Women are hardwired to prove and protect, too, but in a different way.
You, my dear, and designed to nurture and lead through your feminine genius.This is really hard to do when:
- Like your husband, you have your own OE’s and 2E’s to deal with
- You are exhausted trying to take care of everyone else.
Both of you need self-care that extends beyond the basics for each other and your individual selves.
- Together, you need to figure out where you can support and complement one another (A concrete breakdown of household responsibilities? Explicit directions as to how those things are done? A code word or phrase for when one of you needs help emotionally or sensorially?).
- Individually, you need to determine what self-care you need to feel like a human being (Making doctors appointments and going to them? Learning to love yourself again? Buying clothes that fit and flatter your current figure?)
Identifying and acknowledging your strengths and weaknesses will go a long way toward healing those broken spots.
(For a detailed inventory of needs and a handy checklist, click here)
Communicate your needs
Once you’ve figured out your needs and discovered how they impact your relationship, the next step is to communicate to one another what you both need:
- Set aside time (in person, through a letter, even through email or text message, if need be) to share what you’ve discovered
- Speak in plain language about what you love, what you’re grateful for, and what you need
- Use “I” statements when you’ve noticed a concern in need of addressing (I’ve noticed it’s hard for you when the kids get loud. How can I help with that?)
- Determine your love languages and do your best to act on them
- Be receptive to each other’s communication and be willing to make a change
Note well: The beauty of better communication between you and your hubby doesn’t just lie within the realm of how it impacts family life and kids. It also plays a large role in your physical intimacy with one another. The more comfortable you are talking to him about needs outside the bedroom, the easier it will be to talk to him about your desires when the lights are low (plus, what girl doesn’t find her man ten times sexier when he listens to her, sweeps the floor while wearing a fussy baby, and takes overstimulated children for incredibly long walks?).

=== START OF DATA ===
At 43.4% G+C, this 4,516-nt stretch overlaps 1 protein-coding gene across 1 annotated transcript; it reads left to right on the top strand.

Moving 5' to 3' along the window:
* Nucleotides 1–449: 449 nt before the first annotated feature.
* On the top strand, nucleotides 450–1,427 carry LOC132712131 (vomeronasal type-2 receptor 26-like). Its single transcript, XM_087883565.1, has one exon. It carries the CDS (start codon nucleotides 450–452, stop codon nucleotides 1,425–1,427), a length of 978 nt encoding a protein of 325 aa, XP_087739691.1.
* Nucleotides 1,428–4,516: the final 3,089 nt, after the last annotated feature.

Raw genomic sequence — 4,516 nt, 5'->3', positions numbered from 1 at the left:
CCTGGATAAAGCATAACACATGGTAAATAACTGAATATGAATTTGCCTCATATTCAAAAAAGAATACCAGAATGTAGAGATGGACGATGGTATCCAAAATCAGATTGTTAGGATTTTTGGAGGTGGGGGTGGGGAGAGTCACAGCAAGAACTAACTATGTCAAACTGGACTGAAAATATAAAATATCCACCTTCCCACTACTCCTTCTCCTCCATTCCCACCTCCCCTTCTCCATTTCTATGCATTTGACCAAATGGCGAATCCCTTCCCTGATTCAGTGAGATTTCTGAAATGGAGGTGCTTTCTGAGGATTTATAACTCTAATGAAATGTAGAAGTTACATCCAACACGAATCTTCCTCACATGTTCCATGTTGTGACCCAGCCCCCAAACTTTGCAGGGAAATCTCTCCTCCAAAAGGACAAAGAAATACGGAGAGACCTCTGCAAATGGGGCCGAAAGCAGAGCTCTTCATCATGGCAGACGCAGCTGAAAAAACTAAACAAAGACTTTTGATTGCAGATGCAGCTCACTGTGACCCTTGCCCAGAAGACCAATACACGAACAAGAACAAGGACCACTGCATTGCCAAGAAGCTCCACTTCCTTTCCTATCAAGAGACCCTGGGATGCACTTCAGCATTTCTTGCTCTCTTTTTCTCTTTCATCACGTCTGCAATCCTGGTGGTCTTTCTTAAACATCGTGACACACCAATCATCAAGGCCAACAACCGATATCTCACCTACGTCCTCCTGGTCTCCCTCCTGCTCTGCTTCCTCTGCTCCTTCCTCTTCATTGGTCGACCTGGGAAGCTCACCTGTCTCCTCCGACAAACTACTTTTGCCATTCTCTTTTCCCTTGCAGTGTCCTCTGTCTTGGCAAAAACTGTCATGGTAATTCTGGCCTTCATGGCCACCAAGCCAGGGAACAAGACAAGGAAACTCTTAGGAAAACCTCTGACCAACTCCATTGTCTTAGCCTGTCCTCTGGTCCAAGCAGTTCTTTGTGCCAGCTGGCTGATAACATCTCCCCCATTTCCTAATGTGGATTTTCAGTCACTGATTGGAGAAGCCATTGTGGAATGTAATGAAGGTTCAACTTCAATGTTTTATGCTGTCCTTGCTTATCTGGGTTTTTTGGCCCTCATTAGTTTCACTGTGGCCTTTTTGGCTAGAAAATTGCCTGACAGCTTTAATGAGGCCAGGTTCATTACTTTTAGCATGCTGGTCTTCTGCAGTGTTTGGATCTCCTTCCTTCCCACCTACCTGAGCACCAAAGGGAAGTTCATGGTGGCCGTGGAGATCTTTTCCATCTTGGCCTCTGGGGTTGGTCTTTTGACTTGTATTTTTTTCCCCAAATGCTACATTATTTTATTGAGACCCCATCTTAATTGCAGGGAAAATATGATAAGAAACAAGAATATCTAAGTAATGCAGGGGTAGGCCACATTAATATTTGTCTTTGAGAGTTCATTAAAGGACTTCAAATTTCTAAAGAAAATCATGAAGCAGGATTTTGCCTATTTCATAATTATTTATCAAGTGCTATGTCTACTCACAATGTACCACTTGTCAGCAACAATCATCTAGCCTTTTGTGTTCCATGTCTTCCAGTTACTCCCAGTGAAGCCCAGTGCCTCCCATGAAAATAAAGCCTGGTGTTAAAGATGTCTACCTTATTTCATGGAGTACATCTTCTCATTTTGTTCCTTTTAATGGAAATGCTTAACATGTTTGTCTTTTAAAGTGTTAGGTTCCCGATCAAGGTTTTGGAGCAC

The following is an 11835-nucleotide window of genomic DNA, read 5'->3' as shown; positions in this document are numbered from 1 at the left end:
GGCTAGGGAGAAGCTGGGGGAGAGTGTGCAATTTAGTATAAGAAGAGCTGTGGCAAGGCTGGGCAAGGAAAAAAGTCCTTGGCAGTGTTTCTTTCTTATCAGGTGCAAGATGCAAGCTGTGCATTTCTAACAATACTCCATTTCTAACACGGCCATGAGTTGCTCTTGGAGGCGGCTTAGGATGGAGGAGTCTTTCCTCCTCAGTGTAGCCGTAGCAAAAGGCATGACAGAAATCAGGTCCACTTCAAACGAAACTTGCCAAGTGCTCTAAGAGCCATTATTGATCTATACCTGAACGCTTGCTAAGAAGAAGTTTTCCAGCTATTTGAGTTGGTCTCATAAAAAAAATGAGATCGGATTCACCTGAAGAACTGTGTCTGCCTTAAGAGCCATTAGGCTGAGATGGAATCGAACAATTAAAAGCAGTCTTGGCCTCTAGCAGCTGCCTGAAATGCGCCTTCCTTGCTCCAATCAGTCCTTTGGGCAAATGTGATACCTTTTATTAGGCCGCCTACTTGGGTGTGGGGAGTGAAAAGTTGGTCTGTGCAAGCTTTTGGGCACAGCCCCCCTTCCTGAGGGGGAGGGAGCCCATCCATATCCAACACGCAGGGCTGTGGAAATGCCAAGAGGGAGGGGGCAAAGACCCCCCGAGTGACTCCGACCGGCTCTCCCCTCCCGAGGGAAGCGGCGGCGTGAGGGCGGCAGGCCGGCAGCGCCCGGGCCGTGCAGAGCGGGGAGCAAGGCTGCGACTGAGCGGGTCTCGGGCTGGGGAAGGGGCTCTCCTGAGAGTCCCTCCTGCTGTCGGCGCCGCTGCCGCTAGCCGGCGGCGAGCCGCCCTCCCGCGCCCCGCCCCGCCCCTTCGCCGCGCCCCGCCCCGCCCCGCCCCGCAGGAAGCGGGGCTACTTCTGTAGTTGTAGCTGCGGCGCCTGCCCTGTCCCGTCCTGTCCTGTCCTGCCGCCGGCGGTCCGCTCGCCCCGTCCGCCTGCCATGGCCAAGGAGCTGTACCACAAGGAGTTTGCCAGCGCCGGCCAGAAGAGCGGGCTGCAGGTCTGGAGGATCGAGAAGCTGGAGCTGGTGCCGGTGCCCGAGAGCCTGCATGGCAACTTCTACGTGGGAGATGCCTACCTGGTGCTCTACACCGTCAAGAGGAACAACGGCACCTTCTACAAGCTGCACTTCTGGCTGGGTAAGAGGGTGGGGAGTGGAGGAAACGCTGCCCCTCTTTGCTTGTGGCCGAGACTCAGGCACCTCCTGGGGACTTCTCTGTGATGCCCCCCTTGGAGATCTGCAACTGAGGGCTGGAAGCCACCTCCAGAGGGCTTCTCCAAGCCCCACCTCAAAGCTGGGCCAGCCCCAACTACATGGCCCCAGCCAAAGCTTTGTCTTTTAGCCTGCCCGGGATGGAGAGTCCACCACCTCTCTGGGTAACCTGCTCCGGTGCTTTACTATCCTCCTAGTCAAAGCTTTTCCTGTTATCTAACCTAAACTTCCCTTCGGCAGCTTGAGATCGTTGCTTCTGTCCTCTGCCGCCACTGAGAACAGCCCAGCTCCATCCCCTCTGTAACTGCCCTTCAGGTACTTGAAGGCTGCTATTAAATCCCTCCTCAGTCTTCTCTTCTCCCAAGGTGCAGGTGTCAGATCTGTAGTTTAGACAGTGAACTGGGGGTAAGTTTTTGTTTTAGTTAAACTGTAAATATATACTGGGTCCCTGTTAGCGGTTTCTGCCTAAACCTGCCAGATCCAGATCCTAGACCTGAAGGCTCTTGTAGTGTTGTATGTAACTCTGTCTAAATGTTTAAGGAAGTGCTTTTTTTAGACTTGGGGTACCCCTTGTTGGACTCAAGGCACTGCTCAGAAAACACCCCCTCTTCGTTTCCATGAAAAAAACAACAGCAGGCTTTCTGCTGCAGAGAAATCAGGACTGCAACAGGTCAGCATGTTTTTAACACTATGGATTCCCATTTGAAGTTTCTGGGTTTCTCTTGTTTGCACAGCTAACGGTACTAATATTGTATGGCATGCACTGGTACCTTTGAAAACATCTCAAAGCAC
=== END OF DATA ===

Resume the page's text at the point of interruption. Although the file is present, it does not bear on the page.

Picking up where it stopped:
(For communication tips and exercises [as well as insight into the connection between emotional and physical intimacy] click here).
I’m going to keep this short and simple, but I cannot stress this enough. Pray, pray, pray with your husband –
- Before you get up in the AM
- Before you go to bed (WAY before bed, otherwise you might end up falling asleep)
- Before you put the kids down for the night (as a family)
- Before and after sex (yeah, I really did suggest that)
Keep in mind: you don’t have to pray a full rosary. Start small. Even two minutes of prayer is fine. Thank God for your marriage, your children, and the opportunity to love another. If you’ve got time when that’s over (because let’s be real, time’s a commodity), mention your family’s intercessions and needs.
(For more ideas regarding prayer and a self-paced marital prayer inventory, click here.)
A Messy Process of Grace
Our journey hasn’t been perfect. It’s been a process, for sure. A beautifully messy undertaking that, while it requires hard work and effort and all the things we tend to shy away from as humans, has restored joy and intimacy to a union we’d kinda just given up on.
It didn’t have to be that way for our marriage.
It doesn’t have to be that way for yours.
Want to refresh your marriage in a weekend? Could use you use a little help? Check out the corresponding marital workbook here.